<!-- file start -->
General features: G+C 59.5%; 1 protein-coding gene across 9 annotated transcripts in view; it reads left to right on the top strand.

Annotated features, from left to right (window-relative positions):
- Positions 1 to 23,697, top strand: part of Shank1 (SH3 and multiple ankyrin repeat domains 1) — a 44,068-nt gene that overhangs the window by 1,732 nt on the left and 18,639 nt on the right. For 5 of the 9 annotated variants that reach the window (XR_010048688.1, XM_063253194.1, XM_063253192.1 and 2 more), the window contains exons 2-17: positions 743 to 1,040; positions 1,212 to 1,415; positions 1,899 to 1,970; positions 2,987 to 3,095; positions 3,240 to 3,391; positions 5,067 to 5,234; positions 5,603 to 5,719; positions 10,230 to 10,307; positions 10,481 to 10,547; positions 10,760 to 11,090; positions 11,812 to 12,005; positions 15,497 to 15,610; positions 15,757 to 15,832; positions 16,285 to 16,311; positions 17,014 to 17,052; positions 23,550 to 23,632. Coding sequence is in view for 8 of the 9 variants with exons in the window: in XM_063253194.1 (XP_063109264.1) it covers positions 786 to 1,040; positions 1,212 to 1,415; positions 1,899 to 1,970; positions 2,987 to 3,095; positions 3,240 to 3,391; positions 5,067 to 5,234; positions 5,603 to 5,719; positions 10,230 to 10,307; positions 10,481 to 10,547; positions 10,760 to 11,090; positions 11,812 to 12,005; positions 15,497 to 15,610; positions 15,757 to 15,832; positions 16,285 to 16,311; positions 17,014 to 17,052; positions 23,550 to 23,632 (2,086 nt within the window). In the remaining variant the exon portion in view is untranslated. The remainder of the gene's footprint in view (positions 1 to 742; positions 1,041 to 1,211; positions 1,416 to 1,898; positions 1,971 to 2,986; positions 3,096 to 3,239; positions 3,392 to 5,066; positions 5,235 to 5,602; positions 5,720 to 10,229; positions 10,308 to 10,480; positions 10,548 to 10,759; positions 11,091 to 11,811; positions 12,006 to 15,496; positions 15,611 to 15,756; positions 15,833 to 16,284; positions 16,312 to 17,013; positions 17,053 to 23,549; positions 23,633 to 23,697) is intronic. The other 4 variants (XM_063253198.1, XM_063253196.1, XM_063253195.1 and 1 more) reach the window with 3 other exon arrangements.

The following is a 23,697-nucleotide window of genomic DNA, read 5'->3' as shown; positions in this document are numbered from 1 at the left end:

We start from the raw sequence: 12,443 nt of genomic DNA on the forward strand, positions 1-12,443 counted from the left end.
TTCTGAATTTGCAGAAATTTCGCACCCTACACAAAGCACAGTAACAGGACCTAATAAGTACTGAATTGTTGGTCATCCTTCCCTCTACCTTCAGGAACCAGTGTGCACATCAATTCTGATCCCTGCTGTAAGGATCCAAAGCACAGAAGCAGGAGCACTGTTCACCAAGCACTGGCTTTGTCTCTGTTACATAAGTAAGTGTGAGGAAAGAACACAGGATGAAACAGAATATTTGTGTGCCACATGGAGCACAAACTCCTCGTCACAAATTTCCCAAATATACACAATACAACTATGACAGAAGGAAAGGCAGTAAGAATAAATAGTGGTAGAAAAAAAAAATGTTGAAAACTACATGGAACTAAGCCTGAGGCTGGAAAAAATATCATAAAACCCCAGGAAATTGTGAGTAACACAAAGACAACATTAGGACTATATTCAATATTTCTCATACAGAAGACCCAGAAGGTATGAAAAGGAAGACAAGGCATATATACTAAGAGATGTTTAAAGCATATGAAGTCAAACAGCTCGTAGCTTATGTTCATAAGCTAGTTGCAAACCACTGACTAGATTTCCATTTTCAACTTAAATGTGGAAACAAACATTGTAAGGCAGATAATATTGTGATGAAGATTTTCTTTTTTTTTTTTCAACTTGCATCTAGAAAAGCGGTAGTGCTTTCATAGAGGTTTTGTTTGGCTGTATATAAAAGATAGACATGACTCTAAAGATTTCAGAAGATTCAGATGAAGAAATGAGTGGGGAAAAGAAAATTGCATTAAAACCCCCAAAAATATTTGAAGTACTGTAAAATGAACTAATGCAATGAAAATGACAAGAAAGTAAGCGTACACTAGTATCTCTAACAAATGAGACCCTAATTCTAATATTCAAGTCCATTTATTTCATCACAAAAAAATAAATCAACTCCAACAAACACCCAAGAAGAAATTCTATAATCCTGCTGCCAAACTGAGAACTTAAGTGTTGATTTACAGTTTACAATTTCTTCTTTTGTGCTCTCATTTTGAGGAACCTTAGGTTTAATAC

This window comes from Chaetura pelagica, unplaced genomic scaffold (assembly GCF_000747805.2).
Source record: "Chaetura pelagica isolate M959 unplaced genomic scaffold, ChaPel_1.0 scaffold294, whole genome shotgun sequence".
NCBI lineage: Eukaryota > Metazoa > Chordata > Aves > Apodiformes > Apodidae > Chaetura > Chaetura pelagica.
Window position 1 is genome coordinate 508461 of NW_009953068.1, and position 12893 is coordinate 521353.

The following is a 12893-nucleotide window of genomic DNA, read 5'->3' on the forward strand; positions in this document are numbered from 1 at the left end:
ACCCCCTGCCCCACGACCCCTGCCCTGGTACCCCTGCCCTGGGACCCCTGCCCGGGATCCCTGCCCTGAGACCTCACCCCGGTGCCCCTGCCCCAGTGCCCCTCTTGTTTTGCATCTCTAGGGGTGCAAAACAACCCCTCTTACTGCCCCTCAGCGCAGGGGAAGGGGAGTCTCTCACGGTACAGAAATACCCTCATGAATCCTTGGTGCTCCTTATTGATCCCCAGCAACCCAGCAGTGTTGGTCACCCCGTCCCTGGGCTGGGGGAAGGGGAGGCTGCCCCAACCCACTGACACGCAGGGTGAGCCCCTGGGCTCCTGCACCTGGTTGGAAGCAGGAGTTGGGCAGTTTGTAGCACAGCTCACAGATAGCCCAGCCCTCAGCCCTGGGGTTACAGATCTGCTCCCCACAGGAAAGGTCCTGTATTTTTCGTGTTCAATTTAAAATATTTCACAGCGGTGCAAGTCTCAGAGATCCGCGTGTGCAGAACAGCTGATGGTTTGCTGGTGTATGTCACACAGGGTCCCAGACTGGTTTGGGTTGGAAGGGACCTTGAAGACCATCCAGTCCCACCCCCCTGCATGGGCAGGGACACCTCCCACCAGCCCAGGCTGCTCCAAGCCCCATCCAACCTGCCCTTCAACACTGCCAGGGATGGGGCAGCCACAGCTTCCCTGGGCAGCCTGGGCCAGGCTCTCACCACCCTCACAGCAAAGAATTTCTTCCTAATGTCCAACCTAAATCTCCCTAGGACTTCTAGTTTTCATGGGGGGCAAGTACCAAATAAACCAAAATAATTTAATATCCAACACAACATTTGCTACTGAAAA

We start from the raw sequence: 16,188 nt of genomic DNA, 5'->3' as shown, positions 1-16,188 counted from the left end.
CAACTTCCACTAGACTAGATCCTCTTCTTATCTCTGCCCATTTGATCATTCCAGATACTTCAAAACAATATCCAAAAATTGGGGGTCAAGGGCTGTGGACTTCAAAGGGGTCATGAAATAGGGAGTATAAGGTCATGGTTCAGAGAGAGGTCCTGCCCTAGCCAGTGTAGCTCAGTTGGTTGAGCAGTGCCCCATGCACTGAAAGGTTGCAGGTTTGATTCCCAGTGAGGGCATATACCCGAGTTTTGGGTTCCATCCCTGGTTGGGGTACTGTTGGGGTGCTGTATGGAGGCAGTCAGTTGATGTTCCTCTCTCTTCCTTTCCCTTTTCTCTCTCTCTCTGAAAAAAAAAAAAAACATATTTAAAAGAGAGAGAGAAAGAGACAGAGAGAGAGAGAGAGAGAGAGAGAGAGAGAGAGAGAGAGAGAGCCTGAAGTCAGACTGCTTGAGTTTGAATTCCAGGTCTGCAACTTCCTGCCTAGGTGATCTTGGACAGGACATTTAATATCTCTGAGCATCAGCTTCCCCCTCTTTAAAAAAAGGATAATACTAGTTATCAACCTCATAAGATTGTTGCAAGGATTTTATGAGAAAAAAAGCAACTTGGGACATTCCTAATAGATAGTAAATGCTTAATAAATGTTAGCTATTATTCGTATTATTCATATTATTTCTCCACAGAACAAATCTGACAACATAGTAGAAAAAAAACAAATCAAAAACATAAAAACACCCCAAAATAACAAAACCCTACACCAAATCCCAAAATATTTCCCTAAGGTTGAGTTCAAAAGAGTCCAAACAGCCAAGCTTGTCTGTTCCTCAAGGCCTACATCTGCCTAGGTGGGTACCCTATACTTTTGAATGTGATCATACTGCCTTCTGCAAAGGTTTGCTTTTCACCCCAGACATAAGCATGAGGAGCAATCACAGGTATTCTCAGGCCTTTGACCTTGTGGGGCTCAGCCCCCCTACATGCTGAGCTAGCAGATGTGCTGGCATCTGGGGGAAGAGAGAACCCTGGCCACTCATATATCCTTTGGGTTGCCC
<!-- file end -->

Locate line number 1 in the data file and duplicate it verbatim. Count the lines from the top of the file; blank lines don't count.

General features: G+C 59.5%; 1 protein-coding gene across 9 annotated transcripts in view; it reads left to right on the top strand.